“The degree of open prejudice is frightening. Web sites and the radical right at times are almost hysterical in the conspiracy theories they concoct around the presidential race and specifically around Barack Obama. But it isn’t just the bigotry of the fringe groups that is disturbing. It’s also the way prejudicial assumptions have slipped into the mainstream. Alarmists fantasize that Obama is a Muslim, and in discussing the outlandish rumor, we all refer to it more or less as a charge: Obama denied the charge that he is a Muslim.
“That choice of words suggests there would be something wrong with it if he was. And that’s the real problem. Good people are failing to recognize and correct their own prejudices. Even Obama falls short on this. Asked about the rumors, he merely denies them: ‘I’m not and never have been of the Muslim faith.’ That denial, spoken that way, reaffirms the prejudice.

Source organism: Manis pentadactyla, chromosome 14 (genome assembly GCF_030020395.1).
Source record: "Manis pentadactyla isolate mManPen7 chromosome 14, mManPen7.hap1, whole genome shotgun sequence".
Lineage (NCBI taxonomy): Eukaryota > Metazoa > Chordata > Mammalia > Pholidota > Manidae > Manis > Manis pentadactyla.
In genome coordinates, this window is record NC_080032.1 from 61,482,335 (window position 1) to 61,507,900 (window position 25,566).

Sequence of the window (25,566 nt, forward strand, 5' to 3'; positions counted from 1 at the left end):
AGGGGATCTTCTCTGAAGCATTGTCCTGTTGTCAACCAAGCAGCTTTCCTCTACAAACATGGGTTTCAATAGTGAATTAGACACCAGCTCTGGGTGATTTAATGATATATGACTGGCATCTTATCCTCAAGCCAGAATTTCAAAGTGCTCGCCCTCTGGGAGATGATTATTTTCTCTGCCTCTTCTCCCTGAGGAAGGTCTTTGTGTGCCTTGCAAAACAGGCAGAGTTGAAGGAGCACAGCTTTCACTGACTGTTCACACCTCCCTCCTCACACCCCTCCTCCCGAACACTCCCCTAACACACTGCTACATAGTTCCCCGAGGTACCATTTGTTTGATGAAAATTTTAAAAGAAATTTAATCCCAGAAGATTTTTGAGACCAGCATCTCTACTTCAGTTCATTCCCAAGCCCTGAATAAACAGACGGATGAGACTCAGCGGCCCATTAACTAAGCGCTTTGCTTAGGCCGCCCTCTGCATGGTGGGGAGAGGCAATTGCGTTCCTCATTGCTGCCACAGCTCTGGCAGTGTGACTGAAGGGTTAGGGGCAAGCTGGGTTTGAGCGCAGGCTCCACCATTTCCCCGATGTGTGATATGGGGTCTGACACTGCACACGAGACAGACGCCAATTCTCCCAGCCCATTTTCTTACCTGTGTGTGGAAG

“We concede that yes, in America in 2008, being identified as a Muslim is a political handicap, and so there’s only so much we can expect from Obama, who is after all a politician. But he is someone who wants to lead us and who professes an interest in bringing us all together. It is not too much to ask that he add a few words to his denial: ‘But keep in mind, being a Muslim is not something anyone should need to hide. Muslims are our neighbors. They are people who live in our communities, too, and we need to fight prejudice of all kinds’.”
Editorial in the Chicago Daily Herald, 22 May 2008